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Astronomical Events for 2019

Astronomical Events for 2019

by Malcolm Porter

Sources– Extracts from the BAA 2018 Handbook, The BAA 2019 Handbook, Astronomy Now 2019 Yearbook, and Philip’s Stargazing 2019 Month by Month Guide.

This list has been built around the idea of the Astro Highlights being largely visible to the naked eye, through binoculars or through a small telescope or that can be imaged using a digital camera that has at least a manual (M) setting.

As you will see there are, subject to reasonable weather conditions, a whole raft of viewing/imaging opportunities in 2019. However, please check the accuracy and completeness of the information presented before setting off to view.

December 2018

3rd December 2018 – The Crescent Moon, Venus and Mercury are together in the pre-dawn

5th December 2018 – 21:00 UT – Mercury is 2 degrees south of the Moon

7th December 2018 15:00 UT – Mars 0.04 is degrees north of Neptune

9th December 2018 05:00 UT – Saturn is 1 degree South of the Moon

12th December 2018 – Comet 46P/Wirtanen at perihelion and moving from Taurus and into Auriga, magnitude – various guesses between +2.9 and +5.5!

14th December 2018 08:00 UT – Geminid Meteor shower is at its peak with the Moon out of the way

15th December 2018 11:00 UT- Mercury is a morning object at greatest western elongation of 22 degrees but low in the sky

21st December 2018 – Winter Solstice

21st December at 2018 19:23 UT– Occultation of 104 Tauri (Magnitude +4.9). Is it a double star???

21st/22nd December 2018 – Mercury will be 0.8 degrees north of Jupiter

22nd December 2018 – Ursid Meteor shower – Moon in attendance!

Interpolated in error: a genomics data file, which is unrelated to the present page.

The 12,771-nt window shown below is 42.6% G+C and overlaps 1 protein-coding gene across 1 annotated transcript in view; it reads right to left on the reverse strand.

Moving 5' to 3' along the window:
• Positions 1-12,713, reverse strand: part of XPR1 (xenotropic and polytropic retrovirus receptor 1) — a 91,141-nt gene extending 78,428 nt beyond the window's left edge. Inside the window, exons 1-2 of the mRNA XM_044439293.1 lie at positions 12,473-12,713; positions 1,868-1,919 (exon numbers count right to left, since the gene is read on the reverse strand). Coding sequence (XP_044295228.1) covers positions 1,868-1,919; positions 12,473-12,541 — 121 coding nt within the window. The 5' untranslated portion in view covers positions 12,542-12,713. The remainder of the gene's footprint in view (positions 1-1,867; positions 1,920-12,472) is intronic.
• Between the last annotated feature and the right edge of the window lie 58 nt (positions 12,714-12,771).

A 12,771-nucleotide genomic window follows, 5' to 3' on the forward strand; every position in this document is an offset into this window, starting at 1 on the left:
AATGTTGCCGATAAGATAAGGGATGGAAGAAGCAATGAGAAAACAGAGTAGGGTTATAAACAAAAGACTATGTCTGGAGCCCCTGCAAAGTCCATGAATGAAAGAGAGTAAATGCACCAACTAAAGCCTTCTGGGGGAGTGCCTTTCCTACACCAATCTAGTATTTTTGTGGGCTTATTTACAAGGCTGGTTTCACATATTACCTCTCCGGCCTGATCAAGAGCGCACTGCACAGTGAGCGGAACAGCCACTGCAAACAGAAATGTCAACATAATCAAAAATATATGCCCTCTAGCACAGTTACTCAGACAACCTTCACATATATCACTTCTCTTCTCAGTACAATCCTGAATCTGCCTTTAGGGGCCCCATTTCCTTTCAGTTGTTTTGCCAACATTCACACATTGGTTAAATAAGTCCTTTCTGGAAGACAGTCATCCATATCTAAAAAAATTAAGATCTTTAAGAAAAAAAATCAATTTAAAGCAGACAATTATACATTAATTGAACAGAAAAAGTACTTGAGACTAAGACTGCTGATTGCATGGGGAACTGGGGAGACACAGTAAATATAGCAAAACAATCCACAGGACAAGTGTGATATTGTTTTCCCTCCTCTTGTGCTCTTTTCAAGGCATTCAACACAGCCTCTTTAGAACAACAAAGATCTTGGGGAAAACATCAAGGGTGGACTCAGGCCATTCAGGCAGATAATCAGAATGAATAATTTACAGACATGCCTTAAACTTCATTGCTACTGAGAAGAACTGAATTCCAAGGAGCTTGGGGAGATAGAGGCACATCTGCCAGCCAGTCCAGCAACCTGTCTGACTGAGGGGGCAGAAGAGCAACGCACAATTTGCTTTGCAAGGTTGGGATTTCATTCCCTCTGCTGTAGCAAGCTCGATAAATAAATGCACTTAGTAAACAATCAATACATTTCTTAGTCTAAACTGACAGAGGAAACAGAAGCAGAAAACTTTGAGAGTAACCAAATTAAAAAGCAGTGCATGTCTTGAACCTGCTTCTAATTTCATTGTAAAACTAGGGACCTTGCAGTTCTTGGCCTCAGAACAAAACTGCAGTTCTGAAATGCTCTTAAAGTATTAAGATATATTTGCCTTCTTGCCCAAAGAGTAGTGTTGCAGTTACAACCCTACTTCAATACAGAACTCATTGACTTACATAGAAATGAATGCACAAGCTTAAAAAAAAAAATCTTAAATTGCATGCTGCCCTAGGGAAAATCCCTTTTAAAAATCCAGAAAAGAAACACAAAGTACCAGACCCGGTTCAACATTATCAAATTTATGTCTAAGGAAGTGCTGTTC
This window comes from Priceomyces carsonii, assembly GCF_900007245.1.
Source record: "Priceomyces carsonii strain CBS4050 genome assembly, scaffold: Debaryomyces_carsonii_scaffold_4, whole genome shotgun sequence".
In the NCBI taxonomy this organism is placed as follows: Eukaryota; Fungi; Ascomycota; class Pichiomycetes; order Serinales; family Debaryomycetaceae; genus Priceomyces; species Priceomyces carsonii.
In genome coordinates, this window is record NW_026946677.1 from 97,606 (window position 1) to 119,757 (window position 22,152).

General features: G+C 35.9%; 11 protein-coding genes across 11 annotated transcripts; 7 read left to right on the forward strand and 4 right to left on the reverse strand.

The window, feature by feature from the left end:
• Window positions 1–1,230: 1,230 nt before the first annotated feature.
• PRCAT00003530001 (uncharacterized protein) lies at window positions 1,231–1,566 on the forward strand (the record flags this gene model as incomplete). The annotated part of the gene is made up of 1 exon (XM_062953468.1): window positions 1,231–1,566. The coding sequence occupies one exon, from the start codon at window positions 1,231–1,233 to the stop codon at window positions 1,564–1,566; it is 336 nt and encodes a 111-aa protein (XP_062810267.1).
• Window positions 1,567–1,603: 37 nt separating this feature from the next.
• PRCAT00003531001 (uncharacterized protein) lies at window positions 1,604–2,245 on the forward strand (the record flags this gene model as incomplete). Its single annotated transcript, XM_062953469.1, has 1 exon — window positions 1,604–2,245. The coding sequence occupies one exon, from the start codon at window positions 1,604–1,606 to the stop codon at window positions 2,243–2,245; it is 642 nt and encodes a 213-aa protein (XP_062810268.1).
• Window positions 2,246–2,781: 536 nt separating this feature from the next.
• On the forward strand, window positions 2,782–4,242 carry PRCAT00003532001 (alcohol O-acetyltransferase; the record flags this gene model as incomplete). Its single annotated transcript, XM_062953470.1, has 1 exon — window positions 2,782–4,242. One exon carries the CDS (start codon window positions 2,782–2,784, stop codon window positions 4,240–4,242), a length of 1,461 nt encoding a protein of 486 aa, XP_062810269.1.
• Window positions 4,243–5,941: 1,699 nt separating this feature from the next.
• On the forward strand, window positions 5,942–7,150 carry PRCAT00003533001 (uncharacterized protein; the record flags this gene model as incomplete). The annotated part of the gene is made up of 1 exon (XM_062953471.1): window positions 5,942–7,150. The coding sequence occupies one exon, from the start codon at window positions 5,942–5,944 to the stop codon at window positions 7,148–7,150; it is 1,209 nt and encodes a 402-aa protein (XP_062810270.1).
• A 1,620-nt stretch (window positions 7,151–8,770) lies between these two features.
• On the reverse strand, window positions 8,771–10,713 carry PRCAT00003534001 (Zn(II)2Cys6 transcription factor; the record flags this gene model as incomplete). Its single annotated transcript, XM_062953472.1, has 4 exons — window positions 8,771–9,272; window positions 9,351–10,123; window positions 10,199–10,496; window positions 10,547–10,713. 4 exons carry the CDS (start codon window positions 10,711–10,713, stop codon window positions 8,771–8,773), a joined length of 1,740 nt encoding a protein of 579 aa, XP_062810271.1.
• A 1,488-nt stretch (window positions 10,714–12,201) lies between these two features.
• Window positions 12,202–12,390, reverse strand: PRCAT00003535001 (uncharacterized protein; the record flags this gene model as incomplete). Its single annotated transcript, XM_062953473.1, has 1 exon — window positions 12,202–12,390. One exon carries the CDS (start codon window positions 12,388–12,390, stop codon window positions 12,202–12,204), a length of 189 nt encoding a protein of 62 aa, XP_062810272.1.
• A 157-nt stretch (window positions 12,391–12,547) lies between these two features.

Venus starts the month as a crescent and by mid-month rises some four hours before the Sun and by the end of the month has faded a little from magnitude -4.7 to -4.5 and will appear as a ‘quarter phase’.

Throughout December we are presented with great riches, particularly in Taurus, with the Hyades and the Pleiades, Orion with its Nebula M42 and Gemini with its open cluster M35.

January 2019

1st January 2019 22.00 UT – Venus is 1.3 degrees south of the Moon

3rd to 4th January 2019 03:00 UT – Quantrantid Meteor Shower with a favourable lunar position

6th January 2019 05.00 UT – Venus is at greatest elongation of 47 degrees west

17thJanuary 2019 18:00 UT Moon just misses Aldebaran by 1.6 degrees

19thJanuary 2019 02.31 UT – Moon occults χ1 (chi) Orion (magnitude +4.4)

21st January 2019 02:36-07.48 UT – Total Lunar Eclipse visible from UK

21stJanuary 2019 16.00 UT – The Beehive Cluster is 0.6 deg. north of the Moon

31st January 2019 18:00 UT – Venus is 0.1 degrees south of the Moon

Some January Constellations and Objects of note – Again the southern skies beauties of Orion, and its Nebula, Canis Major and Sirius, Taurus and the Hyades and Pleiades.

During January 2019 Mars, at magnitude +0.7 and Uranus close by at magnitude +5.8, are visible in the constellation of Pisces with Neptune at magnitude +7.9 visible in the constellation of Aquarius.

February 2019

1st February 2019 06:30 UT – The Crescent Moon close by Venus and Jupiter

2nd February 2019 07:00 UT – The thin crescent Moon rises next to Saturn

12th February 2019 – Good chance of identifying the greenish Uranus, using binoculars, and Mars which will be one degree to the right

11th February 2019 15:48 UT – Occultation of Xi Ceti (magnitude +4.3)

13/14th February 2019 – The Moon has a very close encounter with the Hyades

17th/18th February 2019 – The Moon skims the edge of the Beehive Cluster

19th February 2019 – a so called ‘Super Moon’!

27th February 2019 01:00 UT – After sunset Mercury is at greatest elongation at 18.1 degrees east

Overnight during February it is worth looking for the double cluster in Perseus and in the early pre-sunrise morning look for Venus, Jupiter and Saturn.